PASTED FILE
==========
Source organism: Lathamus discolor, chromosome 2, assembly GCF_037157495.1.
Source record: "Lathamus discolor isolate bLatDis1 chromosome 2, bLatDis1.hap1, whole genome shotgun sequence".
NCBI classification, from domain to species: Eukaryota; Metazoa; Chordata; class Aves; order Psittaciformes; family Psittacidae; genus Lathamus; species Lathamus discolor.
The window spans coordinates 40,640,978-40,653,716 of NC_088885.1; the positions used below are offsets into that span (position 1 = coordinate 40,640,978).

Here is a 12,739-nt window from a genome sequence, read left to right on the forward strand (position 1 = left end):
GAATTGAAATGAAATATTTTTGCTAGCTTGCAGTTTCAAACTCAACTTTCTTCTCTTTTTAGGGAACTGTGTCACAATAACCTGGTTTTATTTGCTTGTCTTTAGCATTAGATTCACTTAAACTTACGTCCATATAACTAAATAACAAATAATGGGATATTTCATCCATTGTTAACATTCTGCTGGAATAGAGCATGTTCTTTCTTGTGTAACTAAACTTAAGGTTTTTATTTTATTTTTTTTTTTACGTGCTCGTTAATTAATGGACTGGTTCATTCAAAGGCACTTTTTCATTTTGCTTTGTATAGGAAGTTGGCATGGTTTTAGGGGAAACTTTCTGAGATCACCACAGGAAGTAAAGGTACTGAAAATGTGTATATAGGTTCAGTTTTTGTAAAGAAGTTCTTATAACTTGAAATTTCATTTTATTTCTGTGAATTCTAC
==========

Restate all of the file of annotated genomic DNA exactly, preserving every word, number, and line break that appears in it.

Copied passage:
Source organism: Lathamus discolor, chromosome 2, assembly GCF_037157495.1.
Source record: "Lathamus discolor isolate bLatDis1 chromosome 2, bLatDis1.hap1, whole genome shotgun sequence".
NCBI classification, from domain to species: Eukaryota; Metazoa; Chordata; class Aves; order Psittaciformes; family Psittacidae; genus Lathamus; species Lathamus discolor.
The window spans coordinates 40,640,978-40,653,716 of NC_088885.1; the positions used below are offsets into that span (position 1 = coordinate 40,640,978).

Here is a 12,739-nt window from a genome sequence, read left to right on the forward strand (position 1 = left end):
GAATTGAAATGAAATATTTTTGCTAGCTTGCAGTTTCAAACTCAACTTTCTTCTCTTTTTAGGGAACTGTGTCACAATAACCTGGTTTTATTTGCTTGTCTTTAGCATTAGATTCACTTAAACTTACGTCCATATAACTAAATAACAAATAATGGGATATTTCATCCATTGTTAACATTCTGCTGGAATAGAGCATGTTCTTTCTTGTGTAACTAAACTTAAGGTTTTTATTTTATTTTTTTTTTTACGTGCTCGTTAATTAATGGACTGGTTCATTCAAAGGCACTTTTTCATTTTGCTTTGTATAGGAAGTTGGCATGGTTTTAGGGGAAACTTTCTGAGATCACCACAGGAAGTAAAGGTACTGAAAATGTGTATATAGGTTCAGTTTTTGTAAAGAAGTTCTTATAACTTGAAATTTCATTTTATTTCTGTGAATTCTAC